Friday, 8 January 2010

On the Sri Lankan Army's war crimes

In August last year, Channel 4 News revealed footage of "government troops summarily executing Tamils." In September, the Sri Lankan High Commission responded by saying that the video was "a fabrication designed to discredit security forces" and issuing a request "to verify the authenticity of the video footage." Now it emerges that Philip Alston, the UN's Special Rapporteur on extrajudicial, summary or arbitrary executions, has done exactly that.

According to the UN News Centre;
The Government – which earlier this year declared victory over the rebel Liberation Tigers of Tamil Eelam (LTTE) after years of fighting – has categorically denied the allegations raised by the video, which purportedly depicts the extrajudicial execution of two naked and helpless Tamil men by the Sri Lankan military and the presumed prior executions of others.

It had commissioned four separate investigations which concluded that the video was a fake. However, Mr. Alston had pointed out that two of the Government’s experts looking into the matter were members of the Sri Lankan Army, the body whose actions have been called into question.

Meanwhile, the reports by the three experts from the United States commissioned by Mr. Alston to examine the video “strongly suggest that the video is authentic,” according to a note prepared by the Special Rapporteur.

Peter Diaczuk, an expert in firearms evidence, concluded that the recoil, movement of the weapon and the shooter, and the gases expelled from the muzzle in both apparent shootings were consistent with firing live ammunition, and not with shooting blank cartridges.

Daniel Spitz, a prominent forensic pathologist, found that the footage appeared authentic, especially with respect to the two individuals who are shown being shot in the head at close range. He found that the body reaction, movement, and blood evidence was entirely consistent with what would be expected in such shootings.

Jeff Spivack, an expert in forensic video analysis, found no evidence of breaks in continuity in the video, no additional video layers, and no evidence of image manipulation.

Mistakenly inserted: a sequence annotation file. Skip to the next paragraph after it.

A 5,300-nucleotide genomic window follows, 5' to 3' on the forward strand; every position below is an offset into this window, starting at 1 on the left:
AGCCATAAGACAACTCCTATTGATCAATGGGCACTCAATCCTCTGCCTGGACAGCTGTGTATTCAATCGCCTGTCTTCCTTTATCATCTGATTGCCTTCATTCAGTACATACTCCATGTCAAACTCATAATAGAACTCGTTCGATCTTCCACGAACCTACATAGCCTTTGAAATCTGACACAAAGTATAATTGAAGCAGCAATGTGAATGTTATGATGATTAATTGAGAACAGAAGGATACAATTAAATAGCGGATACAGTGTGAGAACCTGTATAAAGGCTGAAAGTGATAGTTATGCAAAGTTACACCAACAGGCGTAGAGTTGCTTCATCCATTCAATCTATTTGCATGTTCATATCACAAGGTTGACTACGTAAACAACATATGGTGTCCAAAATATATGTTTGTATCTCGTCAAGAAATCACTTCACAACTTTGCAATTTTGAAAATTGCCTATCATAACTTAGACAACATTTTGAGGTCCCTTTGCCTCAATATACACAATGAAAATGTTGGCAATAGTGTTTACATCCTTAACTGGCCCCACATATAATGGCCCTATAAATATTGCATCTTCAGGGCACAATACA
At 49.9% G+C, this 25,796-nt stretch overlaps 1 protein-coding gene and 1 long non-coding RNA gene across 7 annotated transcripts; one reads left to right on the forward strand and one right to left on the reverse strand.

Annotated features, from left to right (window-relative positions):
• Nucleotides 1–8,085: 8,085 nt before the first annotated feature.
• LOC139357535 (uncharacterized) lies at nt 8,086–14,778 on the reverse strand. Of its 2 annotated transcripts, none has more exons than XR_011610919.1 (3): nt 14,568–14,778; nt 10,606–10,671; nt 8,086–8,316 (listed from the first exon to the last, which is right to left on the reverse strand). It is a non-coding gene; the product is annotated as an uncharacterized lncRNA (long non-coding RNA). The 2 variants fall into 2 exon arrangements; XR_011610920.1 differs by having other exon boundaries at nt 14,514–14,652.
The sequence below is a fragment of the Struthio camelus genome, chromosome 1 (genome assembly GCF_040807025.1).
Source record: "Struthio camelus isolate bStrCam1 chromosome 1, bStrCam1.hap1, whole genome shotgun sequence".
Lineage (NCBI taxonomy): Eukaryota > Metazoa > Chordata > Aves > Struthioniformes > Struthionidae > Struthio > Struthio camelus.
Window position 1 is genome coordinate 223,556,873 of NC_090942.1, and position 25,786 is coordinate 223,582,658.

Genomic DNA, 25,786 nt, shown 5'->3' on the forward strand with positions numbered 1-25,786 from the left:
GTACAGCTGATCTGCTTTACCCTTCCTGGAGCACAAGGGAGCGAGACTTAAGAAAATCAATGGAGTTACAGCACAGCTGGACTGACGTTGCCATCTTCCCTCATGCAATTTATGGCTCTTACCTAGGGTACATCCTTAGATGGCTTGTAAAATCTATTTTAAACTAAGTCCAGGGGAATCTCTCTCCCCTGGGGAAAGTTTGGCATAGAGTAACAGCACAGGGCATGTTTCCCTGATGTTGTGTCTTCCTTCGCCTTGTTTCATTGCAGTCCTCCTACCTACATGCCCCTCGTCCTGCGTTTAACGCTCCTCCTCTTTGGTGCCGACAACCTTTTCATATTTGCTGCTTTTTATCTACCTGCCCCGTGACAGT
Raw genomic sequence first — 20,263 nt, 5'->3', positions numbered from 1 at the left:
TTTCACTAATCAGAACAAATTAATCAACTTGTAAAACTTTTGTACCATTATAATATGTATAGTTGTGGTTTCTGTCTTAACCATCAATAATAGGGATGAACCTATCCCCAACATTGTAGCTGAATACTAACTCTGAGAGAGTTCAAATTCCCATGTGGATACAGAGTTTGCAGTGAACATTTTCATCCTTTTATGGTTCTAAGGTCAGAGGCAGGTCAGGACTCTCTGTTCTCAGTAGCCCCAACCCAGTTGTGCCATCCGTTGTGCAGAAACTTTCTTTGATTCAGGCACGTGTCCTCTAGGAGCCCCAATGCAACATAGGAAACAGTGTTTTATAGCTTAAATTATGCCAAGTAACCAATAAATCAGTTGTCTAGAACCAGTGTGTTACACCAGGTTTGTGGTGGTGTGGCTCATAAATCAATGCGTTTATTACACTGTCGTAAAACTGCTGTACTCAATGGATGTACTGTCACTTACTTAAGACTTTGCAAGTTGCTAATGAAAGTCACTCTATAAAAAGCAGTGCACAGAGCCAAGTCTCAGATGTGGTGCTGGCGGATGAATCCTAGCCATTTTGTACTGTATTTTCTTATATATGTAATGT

“Given these conclusions, and in light of the persistent flow of other allegations of extrajudicial executions by both sides during the closing phases of the war against the LTTE, I call for the establishment of an independent inquiry to carry out an impartial investigation into war crimes and other grave violations of international humanitarian and human rights law allegedly committed in Sri Lanka,” stated Mr. Alston.
At the same time, UN Secretary general Ban Ki Moon "is considering the appointment of a Commission of Experts to advise him further and to assist the Government in taking measures to address possible violations of international human rights and humanitarian law."

We can only hope, perhaps in vain, that something substantial will come of this. Reporting on the end of the civil war in May, I reflected on the dim hopes for a lasting peace if "the precedent of history - that the war crimes of the victors go untried -" prevails. In August, confirming my fears, news emerged that "hundreds of thousands of people displaced by the recent war in North East Sri Lanka and living in camps are being denied basic human rights including freedom of movement." Although the December release of more than 12,000 of those held was a positive step, I said the fact that "the end of the civil war seem[s] like the beginning of a new repression rather than a chance to restore peace and basic rights" means "human rights issues in the country will continue to fester."

As such, especially with the UN's record in this area condemned by the precedents of Darfur and Gaza, it appears likely that little will change. However, with the possibility that renewed attention to this video will trigger fresh calls for an investigation into alleged war crimes, we cannot let this issue die. As with Trafigura's attempts to censure the BBC for reporting on its crimes, ordinary bloggers can challenge these crimes.

In order to help expose Sri Lanka's war crimes against the Tamils to the world please embed the videos (here and here) onto your blog, and tell this story to the world.